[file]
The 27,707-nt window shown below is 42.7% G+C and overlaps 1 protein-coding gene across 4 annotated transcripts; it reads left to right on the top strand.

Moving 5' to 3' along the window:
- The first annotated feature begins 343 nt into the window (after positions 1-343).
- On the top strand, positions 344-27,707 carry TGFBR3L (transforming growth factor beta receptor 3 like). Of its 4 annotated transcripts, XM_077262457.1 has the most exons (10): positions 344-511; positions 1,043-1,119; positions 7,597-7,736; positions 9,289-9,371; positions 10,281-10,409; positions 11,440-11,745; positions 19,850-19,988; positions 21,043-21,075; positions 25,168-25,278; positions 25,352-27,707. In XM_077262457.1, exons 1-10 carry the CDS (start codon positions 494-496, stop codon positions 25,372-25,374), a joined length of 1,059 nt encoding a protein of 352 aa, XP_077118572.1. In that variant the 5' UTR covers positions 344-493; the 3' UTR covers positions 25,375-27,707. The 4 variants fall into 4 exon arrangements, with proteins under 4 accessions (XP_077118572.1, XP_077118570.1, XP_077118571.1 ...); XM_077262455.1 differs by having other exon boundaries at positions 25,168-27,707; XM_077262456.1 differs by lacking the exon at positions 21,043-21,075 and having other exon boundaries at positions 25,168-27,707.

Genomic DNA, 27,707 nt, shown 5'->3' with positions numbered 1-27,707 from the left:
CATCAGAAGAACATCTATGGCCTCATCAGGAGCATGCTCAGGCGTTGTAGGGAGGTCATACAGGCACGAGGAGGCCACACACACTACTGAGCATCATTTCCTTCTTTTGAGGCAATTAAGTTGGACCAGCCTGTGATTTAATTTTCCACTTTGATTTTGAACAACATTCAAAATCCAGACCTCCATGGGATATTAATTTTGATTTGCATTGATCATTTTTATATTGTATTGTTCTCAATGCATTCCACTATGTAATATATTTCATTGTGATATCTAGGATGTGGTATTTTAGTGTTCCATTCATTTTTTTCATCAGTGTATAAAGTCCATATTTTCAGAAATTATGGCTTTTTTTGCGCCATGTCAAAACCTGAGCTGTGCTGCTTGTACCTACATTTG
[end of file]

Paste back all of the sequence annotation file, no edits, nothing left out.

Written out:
The 27,707-nt window shown below is 42.7% G+C and overlaps 1 protein-coding gene across 4 annotated transcripts; it reads left to right on the top strand.

Moving 5' to 3' along the window:
- The first annotated feature begins 343 nt into the window (after positions 1-343).
- On the top strand, positions 344-27,707 carry TGFBR3L (transforming growth factor beta receptor 3 like). Of its 4 annotated transcripts, XM_077262457.1 has the most exons (10): positions 344-511; positions 1,043-1,119; positions 7,597-7,736; positions 9,289-9,371; positions 10,281-10,409; positions 11,440-11,745; positions 19,850-19,988; positions 21,043-21,075; positions 25,168-25,278; positions 25,352-27,707. In XM_077262457.1, exons 1-10 carry the CDS (start codon positions 494-496, stop codon positions 25,372-25,374), a joined length of 1,059 nt encoding a protein of 352 aa, XP_077118572.1. In that variant the 5' UTR covers positions 344-493; the 3' UTR covers positions 25,375-27,707. The 4 variants fall into 4 exon arrangements, with proteins under 4 accessions (XP_077118572.1, XP_077118570.1, XP_077118571.1 ...); XM_077262455.1 differs by having other exon boundaries at positions 25,168-27,707; XM_077262456.1 differs by lacking the exon at positions 21,043-21,075 and having other exon boundaries at positions 25,168-27,707.

Genomic DNA, 27,707 nt, shown 5'->3' with positions numbered 1-27,707 from the left:
CATCAGAAGAACATCTATGGCCTCATCAGGAGCATGCTCAGGCGTTGTAGGGAGGTCATACAGGCACGAGGAGGCCACACACACTACTGAGCATCATTTCCTTCTTTTGAGGCAATTAAGTTGGACCAGCCTGTGATTTAATTTTCCACTTTGATTTTGAACAACATTCAAAATCCAGACCTCCATGGGATATTAATTTTGATTTGCATTGATCATTTTTATATTGTATTGTTCTCAATGCATTCCACTATGTAATATATTTCATTGTGATATCTAGGATGTGGTATTTTAGTGTTCCATTCATTTTTTTCATCAGTGTATAAAGTCCATATTTTCAGAAATTATGGCTTTTTTTGCGCCATGTCAAAACCTGAGCTGTGCTGCTTGTACCTACATTTG